April 12, 2012
I make no secret out of the fact that I can’t stand stupidity. Stupidity, as I define the term, is willful ignorance. This can be either not wanting to learn something you need to know or simply ignoring what has been established as reliable information. Not everyone can know everything. I know this. I’m ignorant of cellular biology mostly because it’s not something that I’ve had to learn in my career, for example. I know enough to know what cells are and how they work, but I couldn’t name all the parts of the cell and their functions if I tried.
That being said, I do expect my students to at the very least pay attention and learn what they need to learn from me so they can become better writers.
Writing may seem like an easy class or something you just have to take for the sake of getting that credit, but it’s more important than that. I’m going to speak specifically about the experience I’ve had in Laredo, Texas over the last six years, but I’m sure teachers in other parts of the country can attest to what I’ve seen and heard.
Students, listen up.
You have a LOT of options. If you decide you want to get the most out of your schoolwork, ask questions. Talk to professors, tutors, instructors, anyone and everyone who can help you. You’re supposed to learn critical thinking. It’s not about memorizing facts. Anyone can learn basic sentence structure. It takes creativity and critical skills to make a poem, though.
That being said, I’d appreciate it if some students would please at least work on the appearance of giving a crap. This doesn’t apply to everyone. Don’t take it that way, please. I’ve had wonderful students, both as a writing consultant and an instructor. I’d say most of my students are either curious to learn or genuinely didn’t know that they didn’t know they didn’t know something.
I don’t even have to forgive that. There’s nothing to forgive.
What I can’t forgive is the student who is told how to do something, in various ways, and refuses to do so out of sheer laziness or a misplaced sense of wisdom grown from years of being a teenager. I’m sure writing Facebook posts made you learn all kinds of fun emoticons, but your other instructors and I did a little more work learning our trade.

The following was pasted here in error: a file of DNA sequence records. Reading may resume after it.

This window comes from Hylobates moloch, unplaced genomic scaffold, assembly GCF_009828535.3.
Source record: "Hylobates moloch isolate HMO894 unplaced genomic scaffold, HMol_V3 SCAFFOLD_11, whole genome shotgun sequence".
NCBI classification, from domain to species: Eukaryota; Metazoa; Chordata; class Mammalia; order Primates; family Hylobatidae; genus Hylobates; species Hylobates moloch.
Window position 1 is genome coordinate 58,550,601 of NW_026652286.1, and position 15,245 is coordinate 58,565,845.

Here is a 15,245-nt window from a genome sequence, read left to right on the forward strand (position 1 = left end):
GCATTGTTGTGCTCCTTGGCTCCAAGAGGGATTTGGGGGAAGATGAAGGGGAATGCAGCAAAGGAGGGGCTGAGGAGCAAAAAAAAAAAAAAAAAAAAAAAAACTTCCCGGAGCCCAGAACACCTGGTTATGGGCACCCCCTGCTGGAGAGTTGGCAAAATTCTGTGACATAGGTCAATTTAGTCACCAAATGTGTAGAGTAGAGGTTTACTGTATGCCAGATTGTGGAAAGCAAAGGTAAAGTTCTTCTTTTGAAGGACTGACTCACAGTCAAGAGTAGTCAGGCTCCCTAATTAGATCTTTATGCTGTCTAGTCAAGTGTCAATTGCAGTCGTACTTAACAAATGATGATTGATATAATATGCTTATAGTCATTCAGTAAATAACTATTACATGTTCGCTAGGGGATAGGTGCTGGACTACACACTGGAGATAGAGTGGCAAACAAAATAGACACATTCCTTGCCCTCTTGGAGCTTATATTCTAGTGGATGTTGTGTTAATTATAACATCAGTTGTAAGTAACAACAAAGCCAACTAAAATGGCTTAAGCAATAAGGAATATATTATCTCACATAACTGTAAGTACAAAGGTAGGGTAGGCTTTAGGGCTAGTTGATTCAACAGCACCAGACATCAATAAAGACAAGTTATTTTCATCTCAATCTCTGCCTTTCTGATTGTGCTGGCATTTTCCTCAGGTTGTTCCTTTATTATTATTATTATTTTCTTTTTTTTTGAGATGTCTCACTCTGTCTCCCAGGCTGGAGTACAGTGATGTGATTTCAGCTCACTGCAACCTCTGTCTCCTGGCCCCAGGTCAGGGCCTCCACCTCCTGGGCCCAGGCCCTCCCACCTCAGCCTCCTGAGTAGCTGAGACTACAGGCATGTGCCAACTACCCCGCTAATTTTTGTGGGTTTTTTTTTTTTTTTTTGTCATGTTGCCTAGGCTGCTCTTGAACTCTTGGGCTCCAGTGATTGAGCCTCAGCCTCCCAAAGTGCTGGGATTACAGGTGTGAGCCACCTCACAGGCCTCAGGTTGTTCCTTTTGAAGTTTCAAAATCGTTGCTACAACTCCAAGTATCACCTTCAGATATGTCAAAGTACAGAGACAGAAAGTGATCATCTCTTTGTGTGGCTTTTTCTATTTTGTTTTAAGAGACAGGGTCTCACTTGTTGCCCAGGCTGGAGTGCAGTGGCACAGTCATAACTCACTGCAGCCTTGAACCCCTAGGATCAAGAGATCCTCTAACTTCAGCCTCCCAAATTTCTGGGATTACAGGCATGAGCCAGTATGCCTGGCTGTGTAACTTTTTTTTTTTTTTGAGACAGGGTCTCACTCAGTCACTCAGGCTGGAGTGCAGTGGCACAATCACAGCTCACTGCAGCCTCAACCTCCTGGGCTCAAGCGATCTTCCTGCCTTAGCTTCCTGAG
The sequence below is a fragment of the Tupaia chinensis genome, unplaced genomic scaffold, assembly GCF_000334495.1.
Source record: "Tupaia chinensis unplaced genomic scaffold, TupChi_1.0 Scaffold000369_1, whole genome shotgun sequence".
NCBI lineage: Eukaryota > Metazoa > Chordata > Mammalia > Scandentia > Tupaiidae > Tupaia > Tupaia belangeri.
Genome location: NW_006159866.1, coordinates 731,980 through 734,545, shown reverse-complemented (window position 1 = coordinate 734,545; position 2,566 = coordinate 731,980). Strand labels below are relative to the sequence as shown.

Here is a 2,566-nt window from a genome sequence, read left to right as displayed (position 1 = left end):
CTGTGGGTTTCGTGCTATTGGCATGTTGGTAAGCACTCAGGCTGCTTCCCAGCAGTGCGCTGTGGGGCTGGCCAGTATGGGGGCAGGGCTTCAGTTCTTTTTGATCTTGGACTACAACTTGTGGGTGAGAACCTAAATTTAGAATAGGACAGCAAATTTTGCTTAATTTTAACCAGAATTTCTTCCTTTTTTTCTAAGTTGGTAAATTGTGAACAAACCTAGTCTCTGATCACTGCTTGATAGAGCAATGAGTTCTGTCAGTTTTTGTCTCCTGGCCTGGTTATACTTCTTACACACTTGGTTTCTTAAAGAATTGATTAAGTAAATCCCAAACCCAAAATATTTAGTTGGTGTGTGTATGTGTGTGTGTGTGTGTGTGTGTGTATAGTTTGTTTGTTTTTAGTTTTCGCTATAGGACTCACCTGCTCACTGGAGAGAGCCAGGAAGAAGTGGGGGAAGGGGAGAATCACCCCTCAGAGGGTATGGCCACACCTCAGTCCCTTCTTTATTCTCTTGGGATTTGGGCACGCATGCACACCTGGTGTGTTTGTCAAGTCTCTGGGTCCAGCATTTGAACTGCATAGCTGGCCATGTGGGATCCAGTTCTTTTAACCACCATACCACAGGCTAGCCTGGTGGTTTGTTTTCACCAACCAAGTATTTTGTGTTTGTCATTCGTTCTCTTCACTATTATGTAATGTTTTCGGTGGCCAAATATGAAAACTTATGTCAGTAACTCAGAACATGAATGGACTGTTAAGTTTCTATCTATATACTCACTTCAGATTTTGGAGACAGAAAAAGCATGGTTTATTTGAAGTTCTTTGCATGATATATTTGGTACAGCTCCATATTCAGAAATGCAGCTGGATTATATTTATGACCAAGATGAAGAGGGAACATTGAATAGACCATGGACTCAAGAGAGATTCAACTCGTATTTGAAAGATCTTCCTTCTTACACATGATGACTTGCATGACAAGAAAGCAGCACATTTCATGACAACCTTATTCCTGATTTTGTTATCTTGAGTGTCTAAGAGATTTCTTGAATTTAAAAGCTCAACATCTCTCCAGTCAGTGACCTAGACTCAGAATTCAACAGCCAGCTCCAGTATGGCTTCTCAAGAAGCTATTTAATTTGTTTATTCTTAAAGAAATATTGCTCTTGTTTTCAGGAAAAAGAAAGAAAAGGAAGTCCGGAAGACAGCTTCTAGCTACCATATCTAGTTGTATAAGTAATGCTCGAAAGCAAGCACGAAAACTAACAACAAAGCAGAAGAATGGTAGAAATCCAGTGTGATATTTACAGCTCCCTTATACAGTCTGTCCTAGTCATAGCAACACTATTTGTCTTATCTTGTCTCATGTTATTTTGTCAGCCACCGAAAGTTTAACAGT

Even worse is the student that knows he or she can do better but does just enough work to get by? That’s insulting. I put in good work to teach a class. I use videos, music, and anything and everything to make the learning experience stick. If I have to come in dressed as a hobbit, damn it, I will come in dressed as a hobbit if I think it will help. I put 100% into every class.
And I know my students have resources. You have the internet, tutoring centers, office hours, and your teachers. There is NO reason to not try. It’s not like there are no options.
Let me put it this way. Three years ago, I taught a Developmental English class. Basically, the students in that class did not have the necessary writing skills to enter the university, but the university let them in on the condition that they pass said class. In other words, they didn’t meet minimum requirements, and the school let them slide if they improved WHILE THEY STARTED TAKING CLASSES.
For the most part, the class went well. Then, I gave a simple homework assignment that could have been done in two hours. Four people turned it in.
I let them have it. Let me paraphrase what I told them…
How DARE you not try? How dare you walk into a class, unprepared, and expect me to respect you? You didn’t meet the requirements to enter this institution, and yet we have policies, and an entire department, devoted to whipping you into shape to make it as a productive member of this school so you can learn and earn the degree you need to pursue your career… and you have the BALLS to walk into MY class, without your work, and expect me to teach you?
I don’t know everything, but I know this. I have three simple rules in every class I’ve ever taught: give me your best, respect everyone in the room, and do not interrupt me. You break the first two at the same time? We have problems.
School costs money. If you’re not paying for it, you’ve got loans, grants, or your parents are paying for it. Someone is bleeding money so you can study. How dare you not try? It’s not like the resources aren’t there. Sure, some subjects are harder for some people than others, but at least try.
Like I’ve said before… if you stop trying, you lose. Simple as that.
Now get back out there and show me, and every other educator you’ve ever had, that you at least give a damn.
You don’t buy a diploma when you enter college. You buy the opportunity to earn one. At least make an effort to pretend you care.
And to those of you that DO care and try… you make my day every time I sit with you and see how much you’ve learned. To all of you, thank you.
You’re the students that make teaching worthwhile. Keep it up.
Now enjoy one of the most epic pieces of music from one of the most epic songs of the last decade…